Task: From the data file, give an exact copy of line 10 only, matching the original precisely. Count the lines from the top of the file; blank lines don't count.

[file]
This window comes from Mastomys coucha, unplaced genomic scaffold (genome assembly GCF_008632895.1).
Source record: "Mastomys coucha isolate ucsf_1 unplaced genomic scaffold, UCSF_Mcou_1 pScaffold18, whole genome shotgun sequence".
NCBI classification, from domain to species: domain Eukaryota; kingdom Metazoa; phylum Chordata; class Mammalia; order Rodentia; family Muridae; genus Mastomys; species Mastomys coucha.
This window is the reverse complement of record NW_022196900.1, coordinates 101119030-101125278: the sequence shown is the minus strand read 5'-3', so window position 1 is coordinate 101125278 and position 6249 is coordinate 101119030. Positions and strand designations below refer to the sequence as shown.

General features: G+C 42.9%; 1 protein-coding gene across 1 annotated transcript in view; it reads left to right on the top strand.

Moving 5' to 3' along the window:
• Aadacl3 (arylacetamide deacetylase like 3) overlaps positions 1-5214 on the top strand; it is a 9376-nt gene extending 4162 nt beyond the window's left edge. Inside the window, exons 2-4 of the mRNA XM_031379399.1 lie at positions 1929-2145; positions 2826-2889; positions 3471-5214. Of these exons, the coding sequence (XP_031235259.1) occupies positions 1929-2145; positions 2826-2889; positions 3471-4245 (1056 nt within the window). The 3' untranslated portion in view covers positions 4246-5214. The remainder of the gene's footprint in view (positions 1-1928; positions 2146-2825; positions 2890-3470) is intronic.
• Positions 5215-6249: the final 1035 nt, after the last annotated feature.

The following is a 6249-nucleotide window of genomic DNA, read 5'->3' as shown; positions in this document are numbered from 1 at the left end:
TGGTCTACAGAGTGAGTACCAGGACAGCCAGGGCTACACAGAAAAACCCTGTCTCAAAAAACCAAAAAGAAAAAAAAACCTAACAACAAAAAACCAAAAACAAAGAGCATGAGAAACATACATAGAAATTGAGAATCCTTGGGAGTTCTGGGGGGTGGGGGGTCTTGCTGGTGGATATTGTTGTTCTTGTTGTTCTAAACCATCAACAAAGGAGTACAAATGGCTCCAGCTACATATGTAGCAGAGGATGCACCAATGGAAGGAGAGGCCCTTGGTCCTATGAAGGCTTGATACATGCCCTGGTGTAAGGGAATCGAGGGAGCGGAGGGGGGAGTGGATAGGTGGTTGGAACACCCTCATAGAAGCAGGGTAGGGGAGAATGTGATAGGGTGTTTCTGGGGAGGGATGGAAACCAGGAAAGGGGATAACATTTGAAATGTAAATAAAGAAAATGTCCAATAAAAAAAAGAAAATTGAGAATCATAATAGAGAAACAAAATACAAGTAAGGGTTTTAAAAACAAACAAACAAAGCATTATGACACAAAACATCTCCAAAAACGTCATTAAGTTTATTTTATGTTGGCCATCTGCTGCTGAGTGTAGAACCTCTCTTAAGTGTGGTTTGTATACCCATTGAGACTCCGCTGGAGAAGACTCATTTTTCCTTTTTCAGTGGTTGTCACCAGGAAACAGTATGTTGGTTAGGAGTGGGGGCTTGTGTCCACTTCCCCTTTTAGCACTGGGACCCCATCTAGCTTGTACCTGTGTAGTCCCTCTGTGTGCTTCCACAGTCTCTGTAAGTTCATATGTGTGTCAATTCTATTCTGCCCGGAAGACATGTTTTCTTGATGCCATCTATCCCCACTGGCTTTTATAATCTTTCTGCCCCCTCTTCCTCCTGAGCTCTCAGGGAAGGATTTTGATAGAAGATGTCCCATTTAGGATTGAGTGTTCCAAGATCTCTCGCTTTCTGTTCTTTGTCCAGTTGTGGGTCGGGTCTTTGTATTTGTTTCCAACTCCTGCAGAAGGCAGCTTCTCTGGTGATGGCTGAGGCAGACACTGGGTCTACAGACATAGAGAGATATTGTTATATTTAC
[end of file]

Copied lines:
TGGTCTACAGAGTGAGTACCAGGACAGCCAGGGCTACACAGAAAAACCCTGTCTCAAAAAACCAAAAAGAAAAAAAAACCTAACAACAAAAAACCAAAAACAAAGAGCATGAGAAACATACATAGAAATTGAGAATCCTTGGGAGTTCTGGGGGGTGGGGGGTCTTGCTGGTGGATATTGTTGTTCTTGTTGTTCTAAACCATCAACAAAGGAGTACAAATGGCTCCAGCTACATATGTAGCAGAGGATGCACCAATGGAAGGAGAGGCCCTTGGTCCTATGAAGGCTTGATACATGCCCTGGTGTAAGGGAATCGAGGGAGCGGAGGGGGGAGTGGATAGGTGGTTGGAACACCCTCATAGAAGCAGGGTAGGGGAGAATGTGATAGGGTGTTTCTGGGGAGGGATGGAAACCAGGAAAGGGGATAACATTTGAAATGTAAATAAAGAAAATGTCCAATAAAAAAAAGAAAATTGAGAATCATAATAGAGAAACAAAATACAAGTAAGGGTTTTAAAAACAAACAAACAAAGCATTATGACACAAAACATCTCCAAAAACGTCATTAAGTTTATTTTATGTTGGCCATCTGCTGCTGAGTGTAGAACCTCTCTTAAGTGTGGTTTGTATACCCATTGAGACTCCGCTGGAGAAGACTCATTTTTCCTTTTTCAGTGGTTGTCACCAGGAAACAGTATGTTGGTTAGGAGTGGGGGCTTGTGTCCACTTCCCCTTTTAGCACTGGGACCCCATCTAGCTTGTACCTGTGTAGTCCCTCTGTGTGCTTCCACAGTCTCTGTAAGTTCATATGTGTGTCAATTCTATTCTGCCCGGAAGACATGTTTTCTTGATGCCATCTATCCCCACTGGCTTTTATAATCTTTCTGCCCCCTCTTCCTCCTGAGCTCTCAGGGAAGGATTTTGATAGAAGATGTCCCATTTAGGATTGAGTGTTCCAAGATCTCTCGCTTTCTGTTCTTTGTCCAGTTGTGGGTCGGGTCTTTGTATTTGTTTCCAACTCCTGCAGAAGGCAGCTTCTCTGGTGATGGCTGAGGCAGACACTGGGTCTACAGACATAGAGAGATATTGTTATATTTAC